1. What do we mean by free will? So many people who discuss free will don’t begin by defining what they mean by it. That’s a problem, for instance, with Roskies’s paper. Although she notes that the term could mean many things, she repeatedly argues that the findings of neuroscience do not “undermine the existence or efficacy of the will” nor contradict “traditional views” of free will, without saying what she means by “free will.” My own definition is that if one reran the tape of life up to the moment of “choice,” with every physical atom and electron in the same position at that moment, there is free will if one could have chosen otherwise. (I exclude different “choices” based on things like quantum indeterminacy.)
2. Is there a mind/brain duality? To me, and to many people, the “classical” notion of free will involves us being able, at a given point of time, to choose freely between alternatives, and that “choice” could not rest on any random indeterminicies of physics (e.g. quantum behavior of electrons). Pigliucci asserts, correctly, that “nobody any longer seriously defends a notion of free will that relies on dualism or, a fortiori, even more metaphysically suspect concepts like souls.”
That’s all well and good, but I don’t think that message has trickled down to the layperson, especially to those of the faithful who think we have a soul. A soul, of course, must be a nonmaterial entity, since it survives our physical bodies, and so could be the vehicle for free will. More of us expound the message out that neuroscience gives no evidence for a soul. Sam, whom Pigliucci scorns, has been especially good at promulgating the “no-soul” data.
But if there’s no mind/brain duality, then our will must reside solely in the physical substance of our brain, and that raises the next issue:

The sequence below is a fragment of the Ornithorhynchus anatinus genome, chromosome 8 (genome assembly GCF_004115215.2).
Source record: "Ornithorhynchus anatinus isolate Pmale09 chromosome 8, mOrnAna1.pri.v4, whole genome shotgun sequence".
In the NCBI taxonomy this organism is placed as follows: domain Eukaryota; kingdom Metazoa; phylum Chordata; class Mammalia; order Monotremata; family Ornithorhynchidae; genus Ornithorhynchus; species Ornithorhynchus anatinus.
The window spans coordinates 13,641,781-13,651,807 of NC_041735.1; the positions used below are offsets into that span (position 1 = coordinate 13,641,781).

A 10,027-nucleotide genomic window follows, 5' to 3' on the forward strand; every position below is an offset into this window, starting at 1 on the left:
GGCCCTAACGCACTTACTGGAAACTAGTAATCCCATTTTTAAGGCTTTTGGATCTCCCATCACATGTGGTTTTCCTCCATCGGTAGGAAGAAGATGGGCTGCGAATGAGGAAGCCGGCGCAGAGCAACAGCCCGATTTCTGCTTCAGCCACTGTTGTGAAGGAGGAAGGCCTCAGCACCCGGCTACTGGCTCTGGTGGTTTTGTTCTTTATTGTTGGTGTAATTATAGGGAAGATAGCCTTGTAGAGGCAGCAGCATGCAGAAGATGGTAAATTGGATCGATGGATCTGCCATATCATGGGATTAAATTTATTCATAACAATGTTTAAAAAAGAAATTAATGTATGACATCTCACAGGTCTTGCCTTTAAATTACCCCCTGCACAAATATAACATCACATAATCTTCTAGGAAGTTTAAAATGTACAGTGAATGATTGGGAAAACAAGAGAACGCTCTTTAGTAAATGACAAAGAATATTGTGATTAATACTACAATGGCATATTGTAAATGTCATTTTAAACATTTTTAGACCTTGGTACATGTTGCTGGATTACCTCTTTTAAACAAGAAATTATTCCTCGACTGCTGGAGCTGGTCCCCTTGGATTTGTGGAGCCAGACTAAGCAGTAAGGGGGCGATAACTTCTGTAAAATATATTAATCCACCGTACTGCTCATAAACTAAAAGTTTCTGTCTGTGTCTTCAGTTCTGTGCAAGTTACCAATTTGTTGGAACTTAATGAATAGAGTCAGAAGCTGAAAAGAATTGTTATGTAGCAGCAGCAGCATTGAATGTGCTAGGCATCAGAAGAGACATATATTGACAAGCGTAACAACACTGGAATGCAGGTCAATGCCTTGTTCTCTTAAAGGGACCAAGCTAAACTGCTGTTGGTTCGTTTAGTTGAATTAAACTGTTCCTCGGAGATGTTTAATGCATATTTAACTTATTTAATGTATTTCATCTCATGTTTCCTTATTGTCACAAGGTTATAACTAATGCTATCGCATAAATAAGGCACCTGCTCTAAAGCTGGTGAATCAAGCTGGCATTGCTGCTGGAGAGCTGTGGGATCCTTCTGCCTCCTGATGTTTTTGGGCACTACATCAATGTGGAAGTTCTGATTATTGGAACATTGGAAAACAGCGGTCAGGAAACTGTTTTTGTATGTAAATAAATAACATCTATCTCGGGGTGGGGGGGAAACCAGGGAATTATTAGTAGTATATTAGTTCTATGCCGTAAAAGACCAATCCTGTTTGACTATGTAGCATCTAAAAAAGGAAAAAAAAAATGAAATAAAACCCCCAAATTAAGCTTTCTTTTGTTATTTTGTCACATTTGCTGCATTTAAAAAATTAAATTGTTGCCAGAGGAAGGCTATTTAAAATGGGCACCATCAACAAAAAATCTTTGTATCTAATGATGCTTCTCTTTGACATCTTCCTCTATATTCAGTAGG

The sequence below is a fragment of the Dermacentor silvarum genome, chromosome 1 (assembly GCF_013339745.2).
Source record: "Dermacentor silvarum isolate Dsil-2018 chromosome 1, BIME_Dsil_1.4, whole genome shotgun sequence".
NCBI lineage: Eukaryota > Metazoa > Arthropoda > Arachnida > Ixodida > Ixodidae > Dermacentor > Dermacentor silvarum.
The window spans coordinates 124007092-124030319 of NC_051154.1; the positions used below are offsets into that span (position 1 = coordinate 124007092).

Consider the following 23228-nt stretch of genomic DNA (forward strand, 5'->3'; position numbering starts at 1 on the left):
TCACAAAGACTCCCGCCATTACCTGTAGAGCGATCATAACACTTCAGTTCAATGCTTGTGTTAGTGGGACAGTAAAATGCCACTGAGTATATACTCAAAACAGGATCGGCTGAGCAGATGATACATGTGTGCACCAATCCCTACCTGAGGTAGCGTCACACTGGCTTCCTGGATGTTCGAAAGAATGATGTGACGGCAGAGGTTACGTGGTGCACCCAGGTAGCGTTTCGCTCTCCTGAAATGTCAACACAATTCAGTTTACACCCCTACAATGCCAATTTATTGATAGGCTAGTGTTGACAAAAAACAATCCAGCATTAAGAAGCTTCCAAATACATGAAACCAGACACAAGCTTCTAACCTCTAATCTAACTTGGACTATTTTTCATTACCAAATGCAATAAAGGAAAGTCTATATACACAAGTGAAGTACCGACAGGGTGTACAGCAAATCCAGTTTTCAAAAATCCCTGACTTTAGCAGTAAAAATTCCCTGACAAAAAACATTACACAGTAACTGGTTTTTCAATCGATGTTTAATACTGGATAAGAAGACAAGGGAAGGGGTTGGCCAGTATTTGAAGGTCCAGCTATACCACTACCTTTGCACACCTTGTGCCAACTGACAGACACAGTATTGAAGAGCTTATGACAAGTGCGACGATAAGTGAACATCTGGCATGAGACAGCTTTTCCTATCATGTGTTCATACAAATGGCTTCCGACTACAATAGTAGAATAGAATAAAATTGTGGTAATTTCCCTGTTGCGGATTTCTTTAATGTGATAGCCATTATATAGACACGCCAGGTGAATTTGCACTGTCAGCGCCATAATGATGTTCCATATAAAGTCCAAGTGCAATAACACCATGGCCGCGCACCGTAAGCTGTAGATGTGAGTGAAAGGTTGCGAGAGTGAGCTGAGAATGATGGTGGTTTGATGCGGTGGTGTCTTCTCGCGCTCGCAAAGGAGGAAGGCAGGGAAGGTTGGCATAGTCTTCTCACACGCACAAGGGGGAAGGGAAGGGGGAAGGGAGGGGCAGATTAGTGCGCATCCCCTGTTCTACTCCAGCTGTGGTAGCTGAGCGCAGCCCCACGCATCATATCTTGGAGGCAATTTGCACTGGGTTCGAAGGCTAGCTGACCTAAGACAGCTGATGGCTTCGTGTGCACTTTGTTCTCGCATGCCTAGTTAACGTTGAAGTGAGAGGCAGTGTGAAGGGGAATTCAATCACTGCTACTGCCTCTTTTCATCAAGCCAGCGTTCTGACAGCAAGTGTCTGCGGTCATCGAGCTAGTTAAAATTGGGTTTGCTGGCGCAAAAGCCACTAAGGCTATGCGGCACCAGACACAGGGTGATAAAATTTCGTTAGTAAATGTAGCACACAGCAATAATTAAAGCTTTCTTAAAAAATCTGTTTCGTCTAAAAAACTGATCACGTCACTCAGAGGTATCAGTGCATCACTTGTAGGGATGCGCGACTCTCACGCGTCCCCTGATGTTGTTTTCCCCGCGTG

3. Are our decisions completely determined by the laws of physics? I don’t see how the answer to this can be anything but “yes,” barring those decisions that could be affected by true indeterminacies, like those involved in quantum mechanics. (I think the data now show that there really are true indeterminacies in physics—things with no deterministic “cause”. One of these, for example, appears to be when a specific radioactive atom decays.)
But some physicists, Sean Carroll among them, don’t think that this kind of indeterminacy affects our behavior, and thus can’t affect even the appearance of choice. And even if it could—even if, say, the movement of a specific electron really could affect a decision—that isn’t what we think of as part of a “free choice.” (Further, even if there are true quantum indeterminacies, the fact that arrays of particles adhere to well-defined probability distributions may rule out any effect of indeterminacy on our behavior.) Massimo recognizes this. But he’s not convinced that determinism holds even on the macro level, and in his latest post declares himself “agnostic” on determinism.
Massimo’s “A handy dandy guide for the skeptic of determinism” lists several reasons why he isn’t convinced that the laws of physics on the macro scale are deterministic. I strongly disagree with his take on this, but since I’ve discussed the issue with Sean Carroll, who knows a lot more about this than do I, and because Sean promises to post on physical determinism very soon, I’ll leave the physics stuff to him. But I can’t resist noting that Massimo uses the newest post to take yet another swipe at me and Sam Harris, as well as at Alex Rosenberg. Pigliuccci simply can’t help flaunting his credentials by impugning ours; as he says:
I got so sick of the smug attitudes that Rosenberg, Coyne, Harris and others derive from their acceptance of determinism — obviously without having looked much into the issue — that I delved into the topic a bit more in depth myself. As a result, I’ve become agnostic about determinism, and I highly recommend the same position to anyone seriously interested in these topics (as opposed to anyone using his bad understanding of physics and philosophy to score rhetorical points).
Oh, Massimo, I much regret that the laws of physics have made you such a pompous fellow.
As for Pigliucci’s physics and philosophy on this issue, I disagree that “if you believe in laws of nature you do need to come up with an account of their ontology.” Nope, all we have to show is that those rules hold ubiquitously, universally, and enable us to make predictions that work. (His argument here resembles that of theologians who impugn science because we can’t explain the usefulness of science without God.) We don’t need to come up with any stinking ontology to accept strict physical determinism at the macro scale.
And I don’t understand this argument of Pigliucci at all: